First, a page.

Ontological Friction: ways in which libraries & archives limit access to personal data

Bawden, D., Pedley, P. & Robinson, L. (2017). Ontological Friction: ways in which libraries & archives limit access to personal data. IFLA Journal,

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Abstract

Ontological (or informational) friction is the term used by Luciano Floridi to describe the amount of effort that would be required for some agent to obtain, filter or block information about other agents in a given environment, by decreasing, shaping or increasing the level of friction. The aim is to find the optimal level of friction in the infosphere. This article considers a range of ways in which ontological friction is used by libraries and archives in order to control the flow of personally identifiable information. Techniques include obscurity (including practical obscurity), obfuscation, use of blocking to inhibit tracking mechanisms, as well as temporal frictions such as limiting the length of time personal data is held. We base our analysis on Floridi's information ethics, and specifically on his conception of information privacy.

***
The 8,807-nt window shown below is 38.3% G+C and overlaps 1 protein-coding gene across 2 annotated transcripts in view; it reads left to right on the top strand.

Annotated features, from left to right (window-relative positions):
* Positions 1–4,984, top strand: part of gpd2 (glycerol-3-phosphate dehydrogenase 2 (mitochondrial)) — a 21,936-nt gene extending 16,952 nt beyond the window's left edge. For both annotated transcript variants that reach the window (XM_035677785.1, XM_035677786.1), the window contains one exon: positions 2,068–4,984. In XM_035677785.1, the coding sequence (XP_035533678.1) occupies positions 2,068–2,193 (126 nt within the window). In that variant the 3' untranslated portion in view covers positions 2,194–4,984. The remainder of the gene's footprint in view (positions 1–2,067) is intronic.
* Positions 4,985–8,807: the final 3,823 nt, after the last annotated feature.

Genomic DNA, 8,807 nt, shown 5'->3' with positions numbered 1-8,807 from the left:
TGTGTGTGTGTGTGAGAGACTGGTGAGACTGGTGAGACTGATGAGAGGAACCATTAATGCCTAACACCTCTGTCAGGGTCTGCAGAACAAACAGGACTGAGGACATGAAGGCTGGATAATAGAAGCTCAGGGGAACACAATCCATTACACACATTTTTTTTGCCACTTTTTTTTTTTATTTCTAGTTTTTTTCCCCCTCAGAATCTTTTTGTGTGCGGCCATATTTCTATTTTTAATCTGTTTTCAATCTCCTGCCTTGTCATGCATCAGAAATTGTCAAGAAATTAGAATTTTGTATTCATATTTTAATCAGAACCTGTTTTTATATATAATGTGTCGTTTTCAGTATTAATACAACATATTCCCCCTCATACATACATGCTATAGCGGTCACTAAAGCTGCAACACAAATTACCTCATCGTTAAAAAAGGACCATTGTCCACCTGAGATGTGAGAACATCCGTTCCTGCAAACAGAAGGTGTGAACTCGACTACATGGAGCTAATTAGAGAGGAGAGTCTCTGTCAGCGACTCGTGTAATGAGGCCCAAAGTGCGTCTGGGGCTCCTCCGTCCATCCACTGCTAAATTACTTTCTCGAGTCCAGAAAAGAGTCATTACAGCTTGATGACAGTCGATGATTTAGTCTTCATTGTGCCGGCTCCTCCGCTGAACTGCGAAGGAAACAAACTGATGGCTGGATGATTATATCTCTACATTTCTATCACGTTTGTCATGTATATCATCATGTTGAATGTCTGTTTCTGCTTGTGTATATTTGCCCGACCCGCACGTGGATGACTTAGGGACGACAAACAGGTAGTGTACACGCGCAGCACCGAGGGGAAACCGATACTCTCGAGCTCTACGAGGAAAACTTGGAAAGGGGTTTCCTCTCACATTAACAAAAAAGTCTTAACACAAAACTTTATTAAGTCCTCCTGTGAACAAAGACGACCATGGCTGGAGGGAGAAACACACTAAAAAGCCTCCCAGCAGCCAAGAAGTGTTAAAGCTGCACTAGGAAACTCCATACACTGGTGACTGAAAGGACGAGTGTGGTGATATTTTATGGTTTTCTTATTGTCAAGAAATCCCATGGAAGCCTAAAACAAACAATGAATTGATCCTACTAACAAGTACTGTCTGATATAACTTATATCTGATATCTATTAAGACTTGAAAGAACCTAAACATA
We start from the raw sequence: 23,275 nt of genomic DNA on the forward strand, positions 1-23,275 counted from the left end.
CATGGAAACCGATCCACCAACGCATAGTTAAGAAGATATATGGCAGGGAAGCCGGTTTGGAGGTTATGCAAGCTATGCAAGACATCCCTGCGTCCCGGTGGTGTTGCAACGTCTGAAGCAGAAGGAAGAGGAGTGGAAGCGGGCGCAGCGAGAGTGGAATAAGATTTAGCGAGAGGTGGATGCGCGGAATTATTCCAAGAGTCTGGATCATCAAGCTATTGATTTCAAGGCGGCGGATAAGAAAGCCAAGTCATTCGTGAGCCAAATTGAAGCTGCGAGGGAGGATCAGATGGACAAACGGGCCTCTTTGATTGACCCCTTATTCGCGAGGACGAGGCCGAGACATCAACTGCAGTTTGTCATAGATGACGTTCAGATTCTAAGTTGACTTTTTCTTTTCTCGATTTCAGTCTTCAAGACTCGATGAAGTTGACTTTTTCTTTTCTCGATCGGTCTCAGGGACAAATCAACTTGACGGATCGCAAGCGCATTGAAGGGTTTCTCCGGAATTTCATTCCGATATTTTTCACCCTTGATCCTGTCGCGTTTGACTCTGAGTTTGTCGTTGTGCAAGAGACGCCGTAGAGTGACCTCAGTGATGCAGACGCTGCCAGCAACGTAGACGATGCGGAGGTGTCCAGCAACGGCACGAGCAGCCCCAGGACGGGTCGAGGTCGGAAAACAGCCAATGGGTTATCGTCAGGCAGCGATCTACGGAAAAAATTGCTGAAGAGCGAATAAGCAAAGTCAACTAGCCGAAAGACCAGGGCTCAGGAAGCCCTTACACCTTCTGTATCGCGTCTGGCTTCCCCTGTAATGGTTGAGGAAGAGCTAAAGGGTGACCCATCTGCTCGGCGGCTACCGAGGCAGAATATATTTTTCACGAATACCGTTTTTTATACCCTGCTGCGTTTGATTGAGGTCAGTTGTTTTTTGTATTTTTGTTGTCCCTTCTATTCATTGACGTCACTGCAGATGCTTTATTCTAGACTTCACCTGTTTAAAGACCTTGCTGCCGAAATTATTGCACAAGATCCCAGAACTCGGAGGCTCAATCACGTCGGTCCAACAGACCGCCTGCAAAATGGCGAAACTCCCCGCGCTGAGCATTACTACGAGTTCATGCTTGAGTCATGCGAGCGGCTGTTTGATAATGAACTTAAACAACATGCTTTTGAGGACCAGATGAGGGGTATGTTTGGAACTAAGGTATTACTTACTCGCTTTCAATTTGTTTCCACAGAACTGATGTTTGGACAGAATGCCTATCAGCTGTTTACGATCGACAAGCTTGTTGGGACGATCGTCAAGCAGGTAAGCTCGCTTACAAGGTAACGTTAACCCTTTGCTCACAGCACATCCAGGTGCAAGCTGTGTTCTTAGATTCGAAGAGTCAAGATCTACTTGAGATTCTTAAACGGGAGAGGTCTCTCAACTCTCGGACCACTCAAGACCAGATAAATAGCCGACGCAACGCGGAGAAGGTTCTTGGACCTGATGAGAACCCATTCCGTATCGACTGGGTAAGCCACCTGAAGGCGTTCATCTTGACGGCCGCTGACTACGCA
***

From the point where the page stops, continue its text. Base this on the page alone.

Item Type: Article
Additional Information: Bawden, D., Pedley, P. & Robinson, L. (2017). Ontological Friction: ways in which libraries & archives limit access to personal data. To be published in IFLA Journal. Copyright © 2018 SAGE. Reprinted by permission of SAGE Publications.
Divisions: School of Informatics > Department of Information Science
URI: http://openaccess.city.ac.uk/id/eprint/19377

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